DIY Computer Case – Acrylic and LASER!!

Rumour had it that one of the big Internet companies decommissioned and sold a bunch of their dual-socket servers at the end of 2015, and sent the second hand prices of some really nice Xeons plummeting to 10-20% the prices they were going for before. I didn’t hear about this until a few months ago, but decided to jump on the bandwagon.

Why?

This.

matthew@bigfoot:~$ grep “model name” /proc/cpuinfo
model name : Intel(R) Xeon(R) CPU E5-2670 0 @ 2.60GHz
model name : Intel(R) Xeon(R) CPU E5-2670 0 @ 2.60GHz
model name : Intel(R) Xeon(R) CPU E5-2670 0 @ 2.60GHz
model name : Intel(R) Xeon(R) CPU E5-2670 0 @ 2.60GHz
model name : Intel(R) Xeon(R) CPU E5-2670 0 @ 2.60GHz
model name : Intel(R) Xeon(R) CPU E5-2670 0 @ 2.60GHz
model name : Intel(R) Xeon(R) CPU E5-2670 0 @ 2.60GHz
model name : Intel(R) Xeon(R) CPU E5-2670 0 @ 2.60GHz
model name : Intel(R) Xeon(R) CPU E5-2670 0 @ 2.60GHz
model name : Intel(R) Xeon(R) CPU E5-2670 0 @ 2.60GHz
model name : Intel(R) Xeon(R) CPU E5-2670 0 @ 2.60GHz
model name : Intel(R) Xeon(R) CPU E5-2670 0 @ 2.60GHz
model name : Intel(R) Xeon(R) CPU E5-2670 0 @ 2.60GHz
model name : Intel(R) Xeon(R) CPU E5-2670 0 @ 2.60GHz
model name : Intel(R) Xeon(R) CPU E5-2670 0 @ 2.60GHz
model name : Intel(R) Xeon(R) CPU E5-2670 0 @ 2.60GHz
model name : Intel(R) Xeon(R) CPU E5-2670 0 @ 2.60GHz
model name : Intel(R) Xeon(R) CPU E5-2670 0 @ 2.60GHz
model name : Intel(R) Xeon(R) CPU E5-2670 0 @ 2.60GHz
model name : Intel(R) Xeon(R) CPU E5-2670 0 @ 2.60GHz
model name : Intel(R) Xeon(R) CPU E5-2670 0 @ 2.60GHz
model name : Intel(R) Xeon(R) CPU E5-2670 0 @ 2.60GHz
model name : Intel(R) Xeon(R) CPU E5-2670 0 @ 2.60GHz
model name : Intel(R) Xeon(R) CPU E5-2670 0 @ 2.60GHz
model name : Intel(R) Xeon(R) CPU E5-2670 0 @ 2.60GHz
model name : Intel(R) Xeon(R) CPU E5-2670 0 @ 2.60GHz
model name : Intel(R) Xeon(R) CPU E5-2670 0 @ 2.60GHz
model name : Intel(R) Xeon(R) CPU E5-2670 0 @ 2.60GHz
model name : Intel(R) Xeon(R) CPU E5-2670 0 @ 2.60GHz
model name : Intel(R) Xeon(R) CPU E5-2670 0 @ 2.60GHz
model name : Intel(R) Xeon(R) CPU E5-2670 0 @ 2.60GHz
model name : Intel(R) Xeon(R) CPU E5-2670 0 @ 2.60GHz

Sorry. I know it’s hard to count that many lines… Let me try again:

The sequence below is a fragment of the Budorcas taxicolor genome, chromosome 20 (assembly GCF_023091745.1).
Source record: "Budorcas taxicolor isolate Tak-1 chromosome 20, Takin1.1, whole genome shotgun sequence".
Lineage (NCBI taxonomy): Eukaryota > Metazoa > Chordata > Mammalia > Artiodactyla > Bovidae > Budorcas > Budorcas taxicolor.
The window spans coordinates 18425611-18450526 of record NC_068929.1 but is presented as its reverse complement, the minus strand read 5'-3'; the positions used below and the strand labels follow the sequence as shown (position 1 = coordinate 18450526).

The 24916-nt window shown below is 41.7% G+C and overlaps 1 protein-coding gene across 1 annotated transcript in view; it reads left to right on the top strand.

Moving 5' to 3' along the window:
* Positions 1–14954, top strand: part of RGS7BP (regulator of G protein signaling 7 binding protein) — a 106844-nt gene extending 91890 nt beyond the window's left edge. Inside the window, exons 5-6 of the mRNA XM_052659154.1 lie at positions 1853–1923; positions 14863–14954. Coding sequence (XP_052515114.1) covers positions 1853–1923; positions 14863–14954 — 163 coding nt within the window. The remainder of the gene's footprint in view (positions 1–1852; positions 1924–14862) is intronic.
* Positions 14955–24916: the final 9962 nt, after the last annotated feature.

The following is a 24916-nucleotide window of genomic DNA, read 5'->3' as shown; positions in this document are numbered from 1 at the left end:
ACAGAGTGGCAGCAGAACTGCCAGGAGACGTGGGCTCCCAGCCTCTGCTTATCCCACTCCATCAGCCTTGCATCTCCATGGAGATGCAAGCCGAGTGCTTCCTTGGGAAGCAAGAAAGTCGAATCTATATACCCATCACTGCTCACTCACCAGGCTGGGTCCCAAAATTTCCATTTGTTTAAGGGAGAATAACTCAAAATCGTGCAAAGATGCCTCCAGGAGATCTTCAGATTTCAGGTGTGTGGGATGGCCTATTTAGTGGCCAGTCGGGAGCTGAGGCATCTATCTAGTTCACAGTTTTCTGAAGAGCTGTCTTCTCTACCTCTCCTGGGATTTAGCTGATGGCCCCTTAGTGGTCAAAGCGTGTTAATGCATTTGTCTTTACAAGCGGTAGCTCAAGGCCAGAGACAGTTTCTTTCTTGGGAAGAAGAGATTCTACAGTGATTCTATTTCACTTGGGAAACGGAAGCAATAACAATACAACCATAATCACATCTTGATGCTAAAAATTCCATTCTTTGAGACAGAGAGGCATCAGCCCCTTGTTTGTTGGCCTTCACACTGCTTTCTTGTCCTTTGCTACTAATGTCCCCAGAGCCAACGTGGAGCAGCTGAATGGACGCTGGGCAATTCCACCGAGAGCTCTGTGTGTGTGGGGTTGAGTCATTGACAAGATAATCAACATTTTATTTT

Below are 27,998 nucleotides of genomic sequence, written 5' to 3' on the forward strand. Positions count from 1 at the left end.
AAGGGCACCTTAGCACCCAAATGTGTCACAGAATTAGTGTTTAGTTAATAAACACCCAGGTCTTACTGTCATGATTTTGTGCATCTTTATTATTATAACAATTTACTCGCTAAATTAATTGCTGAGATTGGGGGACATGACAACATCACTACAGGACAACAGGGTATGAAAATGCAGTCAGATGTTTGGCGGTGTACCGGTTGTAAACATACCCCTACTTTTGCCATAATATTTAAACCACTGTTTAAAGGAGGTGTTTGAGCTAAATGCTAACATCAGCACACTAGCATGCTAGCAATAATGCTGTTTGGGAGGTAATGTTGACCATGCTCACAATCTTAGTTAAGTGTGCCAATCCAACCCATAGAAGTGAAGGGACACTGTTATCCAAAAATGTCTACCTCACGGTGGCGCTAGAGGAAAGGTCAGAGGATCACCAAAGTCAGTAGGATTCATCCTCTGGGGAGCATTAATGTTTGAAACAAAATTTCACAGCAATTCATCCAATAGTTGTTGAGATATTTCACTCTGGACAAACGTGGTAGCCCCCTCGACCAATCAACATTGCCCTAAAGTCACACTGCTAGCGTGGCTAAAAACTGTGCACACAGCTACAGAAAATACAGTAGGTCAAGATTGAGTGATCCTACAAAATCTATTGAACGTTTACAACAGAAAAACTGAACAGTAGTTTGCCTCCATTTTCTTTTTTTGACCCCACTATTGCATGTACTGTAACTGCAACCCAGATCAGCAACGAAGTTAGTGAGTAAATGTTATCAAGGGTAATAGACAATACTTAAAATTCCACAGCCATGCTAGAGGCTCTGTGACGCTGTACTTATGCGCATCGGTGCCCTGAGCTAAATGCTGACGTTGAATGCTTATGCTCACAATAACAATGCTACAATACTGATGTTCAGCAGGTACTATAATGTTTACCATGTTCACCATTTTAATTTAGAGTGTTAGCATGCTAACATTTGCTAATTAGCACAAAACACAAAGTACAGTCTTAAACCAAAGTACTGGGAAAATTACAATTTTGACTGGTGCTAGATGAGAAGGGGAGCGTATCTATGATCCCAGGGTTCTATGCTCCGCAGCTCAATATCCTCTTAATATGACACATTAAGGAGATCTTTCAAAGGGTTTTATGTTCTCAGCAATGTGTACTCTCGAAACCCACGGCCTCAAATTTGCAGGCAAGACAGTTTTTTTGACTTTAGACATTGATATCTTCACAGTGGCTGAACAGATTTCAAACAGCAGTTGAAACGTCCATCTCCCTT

matthew@bigfoot:~$ grep “model name” /proc/cpuinfo|wc -l
32

2 CPUs, 8 cores each, 2 threads per core = 32 threads.

Why do I need so many cores…. eh? when has that ever stopped me :). “make -j 32” is nice. I also have a thing for reliable computers, after having suffered way too many DRAM failures. Having ECC is nice, and Intel has stopped supporting ECC on their consumer products, so that’s another plus for switching to Xeons. High core count chips aren’t ideal for gaming, but I have a dedicated gaming machine anyways, so I wasn’t worried about that. On the other hand, for multi-threaded workloads (in my case that’s mostly code I write), high core count Xeons can deliver very impressive performance with modest power consumption. Low frequency cores are more efficient than high frequency cores in terms of perf/Watt, and that’s why server Xeons typically have many low frequency cores.

There’s one problem though – the CPUs may be cheap, but dual socket motherboards weren’t. Dual socket motherboards come in both workstation and server varieties, and server ones were cheap since they were also dumped into the market with the CPUs, but workstation motherboards were still in the $300+, which is roughly how much I wanted to spend for the whole setup!

So I got a 1U server with 2x E5-2670s. For those unfamiliar with rack-mounted equipment – almost everything in datacentres is mounted on industry-standard racks with standard width and depth. The only thing variable is height. A piece of equipment can take up 1 rack unit (1U, 44.5mm), 2 rack units (2U, 89mm), etc, up to about 10U.

This is what the 1U server I got looked like:

The CPUs are under the big silver heatsinks, and the 6 black rectangular blocks on the right are 4 fans and 2 placeholders for additional fans. These are very deep and very high speed (12k RPM) 40mm fans… If you have built your own computers, you probably know where this is going.

This thing is LOUD. I knew it would be loud, but I wasn’t quite ready for exactly how loud it is. It sounded like a fighter jet at takeoff power. I’m not usually picky about computer noise, but I’m not keeping THAT in my living room!